Pulp Corner: The Shadow
“Who knows what evil lurks in the heart of men? The Shadow knows”
The Shadow might be the most celebrated and far reaching creation to come from the rich history of pulp magazines and fiction. His only rival in terms of popularity and influence is likely Doc Savage who spawned characters like Indiana Jones and James Bond. Almost every single vigilante hero can be traced back to The Shadow; chief among them of course is Batman.
The Shadow’s true identity is WWI spy, Kent Allard but eventually he pulls a pseudo Don Drapper and fakes his death and takes on the identity Lamont Cranston. The real Cranston globe trots while The Shadow portrays him as a playboy millionaire in NYC. As The Shadow, he is known to blend into the darkness like an agent of the night. He is a highly accomplished detective as well as a master of disguise. He is known to his enemies by his blazing eyes and maniacal laugh that seems to both terrorize and taunt his victims. The Shadows always wears a black slouched fedora as well as a black cloak that is lined with crimson and a black business suit underneath (It was still the 1930s after all).
From 1931-1939, 325 pulp novels were written about him, each a different installment that can be read in any order without prior knowledge (think the James Bond movies). The Shadow was also made into a radio broadcast where they changed his skill set to have “the power to cloud men’s minds, so they could not see him”. They attribute this to his time in East Asia studying various mysticism. The book version however, is what we will be focusing on mostly.
The Shadow was written by various people but predominatley Walter B. Gibson all under the pseudonym Maxwell Grant. Gibson (who was also a professional magician) is the perfect writer for the series. While the books all belong to the crime/mystery genre in tone, his background as a magician helps to explain in great detail a lot of the sleight of hand movements that may allow The Shadow to escape a situation where another author may have just glossed over it. This also helps to ground these situations and paint The Shadow as a much more realistic hero than some others.
Each book is short, maybe 100 pages with about a dozen chapters. Each chapter ends on a cliff hanger that makes it impossible to put the book down. The style of writing is simple and straight forward which lends itself to compulsory reading. Some reprint versions you can find contain the illustrations that originally accompanied the books. This really helps add to the flavor of the time period.
Early on, The Shadow was much more of a Batman type loaner taking matters into his own hands but as the series progressed he establishes a network of agents. These agents are made up of associates of The Shadow. Some are people he has saved, others are former criminals as well as people in public positions that can aid him in his day to day operations. None of these people know anything about the man behind The Shadow; they act as his eyes and ears throughout the city and allow a lot of the groundwork to be set. Many times the books will focus on his agents for a few chapters giving the book a much more crime novel feel. The Shadow is always involved though, perhaps in the background for the first few chapters and then he’ll be front and center at different points throughout. Since it’s not told in the first person this helps to keep upthe mystique and you find yourself looking forward to his impending arrival.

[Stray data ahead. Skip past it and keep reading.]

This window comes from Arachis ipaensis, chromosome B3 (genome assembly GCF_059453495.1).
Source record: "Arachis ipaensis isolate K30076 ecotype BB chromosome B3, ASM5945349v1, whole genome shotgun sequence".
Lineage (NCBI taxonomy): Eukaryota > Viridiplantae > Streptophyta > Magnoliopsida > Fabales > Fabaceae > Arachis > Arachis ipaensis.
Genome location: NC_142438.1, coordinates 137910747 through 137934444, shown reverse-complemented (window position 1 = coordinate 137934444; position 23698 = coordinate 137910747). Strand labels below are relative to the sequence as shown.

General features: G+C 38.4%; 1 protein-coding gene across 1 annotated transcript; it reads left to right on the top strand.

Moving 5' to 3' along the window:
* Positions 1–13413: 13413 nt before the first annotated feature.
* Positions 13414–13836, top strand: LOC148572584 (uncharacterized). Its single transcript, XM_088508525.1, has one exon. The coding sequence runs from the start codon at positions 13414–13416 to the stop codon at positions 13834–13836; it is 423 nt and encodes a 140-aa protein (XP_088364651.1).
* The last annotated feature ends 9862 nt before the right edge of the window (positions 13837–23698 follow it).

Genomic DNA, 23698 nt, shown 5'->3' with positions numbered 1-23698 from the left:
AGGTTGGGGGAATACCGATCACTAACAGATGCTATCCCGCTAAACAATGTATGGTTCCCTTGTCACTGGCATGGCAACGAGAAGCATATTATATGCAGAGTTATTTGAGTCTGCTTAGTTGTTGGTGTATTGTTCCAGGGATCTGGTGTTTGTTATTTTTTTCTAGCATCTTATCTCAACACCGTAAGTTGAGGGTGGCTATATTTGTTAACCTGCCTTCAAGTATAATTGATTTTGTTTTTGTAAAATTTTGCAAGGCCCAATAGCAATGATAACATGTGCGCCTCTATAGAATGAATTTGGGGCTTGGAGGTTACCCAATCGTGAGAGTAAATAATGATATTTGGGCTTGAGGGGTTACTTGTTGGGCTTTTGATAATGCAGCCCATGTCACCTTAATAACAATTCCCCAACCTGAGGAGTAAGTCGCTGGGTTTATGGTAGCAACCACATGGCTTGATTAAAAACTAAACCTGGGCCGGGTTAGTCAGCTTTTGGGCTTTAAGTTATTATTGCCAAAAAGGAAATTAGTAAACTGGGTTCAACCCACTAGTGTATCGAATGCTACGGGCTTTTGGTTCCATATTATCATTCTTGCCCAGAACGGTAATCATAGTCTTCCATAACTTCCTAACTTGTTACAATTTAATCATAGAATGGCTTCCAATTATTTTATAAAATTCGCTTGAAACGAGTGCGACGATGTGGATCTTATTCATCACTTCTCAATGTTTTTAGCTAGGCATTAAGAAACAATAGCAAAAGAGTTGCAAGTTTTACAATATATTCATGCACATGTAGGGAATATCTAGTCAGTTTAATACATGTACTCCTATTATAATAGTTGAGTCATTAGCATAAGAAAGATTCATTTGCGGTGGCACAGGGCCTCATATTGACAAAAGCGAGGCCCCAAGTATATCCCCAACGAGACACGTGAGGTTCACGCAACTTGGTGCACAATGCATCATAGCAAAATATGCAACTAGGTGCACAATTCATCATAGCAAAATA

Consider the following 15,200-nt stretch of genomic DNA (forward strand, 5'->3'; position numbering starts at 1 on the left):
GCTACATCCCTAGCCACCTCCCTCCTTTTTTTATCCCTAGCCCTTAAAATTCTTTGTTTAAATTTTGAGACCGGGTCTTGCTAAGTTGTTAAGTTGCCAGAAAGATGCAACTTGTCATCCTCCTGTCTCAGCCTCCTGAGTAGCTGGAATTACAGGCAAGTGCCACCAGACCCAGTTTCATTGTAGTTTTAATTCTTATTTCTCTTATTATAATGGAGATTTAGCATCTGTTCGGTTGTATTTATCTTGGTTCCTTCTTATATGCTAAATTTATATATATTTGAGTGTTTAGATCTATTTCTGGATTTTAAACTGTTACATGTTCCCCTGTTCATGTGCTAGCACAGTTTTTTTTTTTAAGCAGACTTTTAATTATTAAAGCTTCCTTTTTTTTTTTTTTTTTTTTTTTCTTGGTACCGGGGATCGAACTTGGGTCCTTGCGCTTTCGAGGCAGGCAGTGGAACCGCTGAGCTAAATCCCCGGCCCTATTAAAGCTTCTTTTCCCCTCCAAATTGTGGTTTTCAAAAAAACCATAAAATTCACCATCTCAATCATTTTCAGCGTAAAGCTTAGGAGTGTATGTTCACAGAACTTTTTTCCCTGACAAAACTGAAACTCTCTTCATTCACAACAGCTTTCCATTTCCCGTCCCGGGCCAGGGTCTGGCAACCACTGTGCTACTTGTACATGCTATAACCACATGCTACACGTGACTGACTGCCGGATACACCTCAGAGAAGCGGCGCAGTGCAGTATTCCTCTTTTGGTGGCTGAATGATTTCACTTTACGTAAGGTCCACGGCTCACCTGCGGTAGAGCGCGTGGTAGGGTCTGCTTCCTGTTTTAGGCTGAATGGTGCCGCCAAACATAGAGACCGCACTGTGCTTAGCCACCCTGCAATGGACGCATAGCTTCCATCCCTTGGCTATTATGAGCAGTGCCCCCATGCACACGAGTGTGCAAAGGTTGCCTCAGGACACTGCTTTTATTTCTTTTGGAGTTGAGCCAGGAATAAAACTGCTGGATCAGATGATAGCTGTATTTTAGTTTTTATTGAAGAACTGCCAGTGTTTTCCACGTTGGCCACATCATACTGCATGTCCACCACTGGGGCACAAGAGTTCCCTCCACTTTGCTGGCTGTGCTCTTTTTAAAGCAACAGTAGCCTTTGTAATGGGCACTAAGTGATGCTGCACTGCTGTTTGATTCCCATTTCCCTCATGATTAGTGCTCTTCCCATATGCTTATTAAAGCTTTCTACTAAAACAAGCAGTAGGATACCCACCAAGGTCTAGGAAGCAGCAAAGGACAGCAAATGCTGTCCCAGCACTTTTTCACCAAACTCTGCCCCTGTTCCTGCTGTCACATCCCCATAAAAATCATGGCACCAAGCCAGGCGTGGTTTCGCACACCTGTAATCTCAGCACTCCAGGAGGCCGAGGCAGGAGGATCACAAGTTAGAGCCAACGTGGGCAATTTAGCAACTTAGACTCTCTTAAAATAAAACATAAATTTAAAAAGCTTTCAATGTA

There is something strangely fascinating to have a capable hero take law into his own hands in such a smoothly orchestrated way. To have a criminal about to execute an innocent victim and then The Shadow emerges from the dark to dispense justice (sometimes with twin .45s) and have those criminals wrapped up and waiting as the police arrive and our hero is nowhere to be seen. Yet, his presence is ominously felt; perhaps you saw the flicker of a cape out of the corner of your eye. The characters are all thankful for the intervention but are left feeling uneasy. Readers now-a-days are used to this as a fairly common comic book archetype, but I can’t imagine what it must have been like to read these in the 1930s with nothing else like it.
I had originally intended to review The Shadow book I had just read
But it looks like I got a little carried away. I’ll save that for another time.
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